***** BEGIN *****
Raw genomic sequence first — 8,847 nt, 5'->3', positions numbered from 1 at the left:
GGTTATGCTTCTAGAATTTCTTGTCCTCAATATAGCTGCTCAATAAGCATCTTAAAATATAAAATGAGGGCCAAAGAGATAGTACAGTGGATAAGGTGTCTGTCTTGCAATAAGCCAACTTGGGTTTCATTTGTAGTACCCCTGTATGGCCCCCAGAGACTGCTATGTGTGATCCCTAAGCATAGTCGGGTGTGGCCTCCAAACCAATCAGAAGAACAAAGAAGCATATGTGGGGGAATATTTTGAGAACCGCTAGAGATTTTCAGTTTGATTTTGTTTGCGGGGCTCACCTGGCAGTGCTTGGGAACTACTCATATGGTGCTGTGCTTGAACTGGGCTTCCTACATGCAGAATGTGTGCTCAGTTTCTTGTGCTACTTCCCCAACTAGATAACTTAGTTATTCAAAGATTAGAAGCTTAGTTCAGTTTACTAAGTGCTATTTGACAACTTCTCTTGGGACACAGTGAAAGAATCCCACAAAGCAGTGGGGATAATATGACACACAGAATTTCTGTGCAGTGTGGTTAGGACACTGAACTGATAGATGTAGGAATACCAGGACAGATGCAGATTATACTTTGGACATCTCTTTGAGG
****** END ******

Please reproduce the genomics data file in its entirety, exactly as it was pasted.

Raw genomic sequence first — 8,847 nt, 5'->3', positions numbered from 1 at the left:
GGTTATGCTTCTAGAATTTCTTGTCCTCAATATAGCTGCTCAATAAGCATCTTAAAATATAAAATGAGGGCCAAAGAGATAGTACAGTGGATAAGGTGTCTGTCTTGCAATAAGCCAACTTGGGTTTCATTTGTAGTACCCCTGTATGGCCCCCAGAGACTGCTATGTGTGATCCCTAAGCATAGTCGGGTGTGGCCTCCAAACCAATCAGAAGAACAAAGAAGCATATGTGGGGGAATATTTTGAGAACCGCTAGAGATTTTCAGTTTGATTTTGTTTGCGGGGCTCACCTGGCAGTGCTTGGGAACTACTCATATGGTGCTGTGCTTGAACTGGGCTTCCTACATGCAGAATGTGTGCTCAGTTTCTTGTGCTACTTCCCCAACTAGATAACTTAGTTATTCAAAGATTAGAAGCTTAGTTCAGTTTACTAAGTGCTATTTGACAACTTCTCTTGGGACACAGTGAAAGAATCCCACAAAGCAGTGGGGATAATATGACACACAGAATTTCTGTGCAGTGTGGTTAGGACACTGAACTGATAGATGTAGGAATACCAGGACAGATGCAGATTATACTTTGGACATCTCTTTGAGG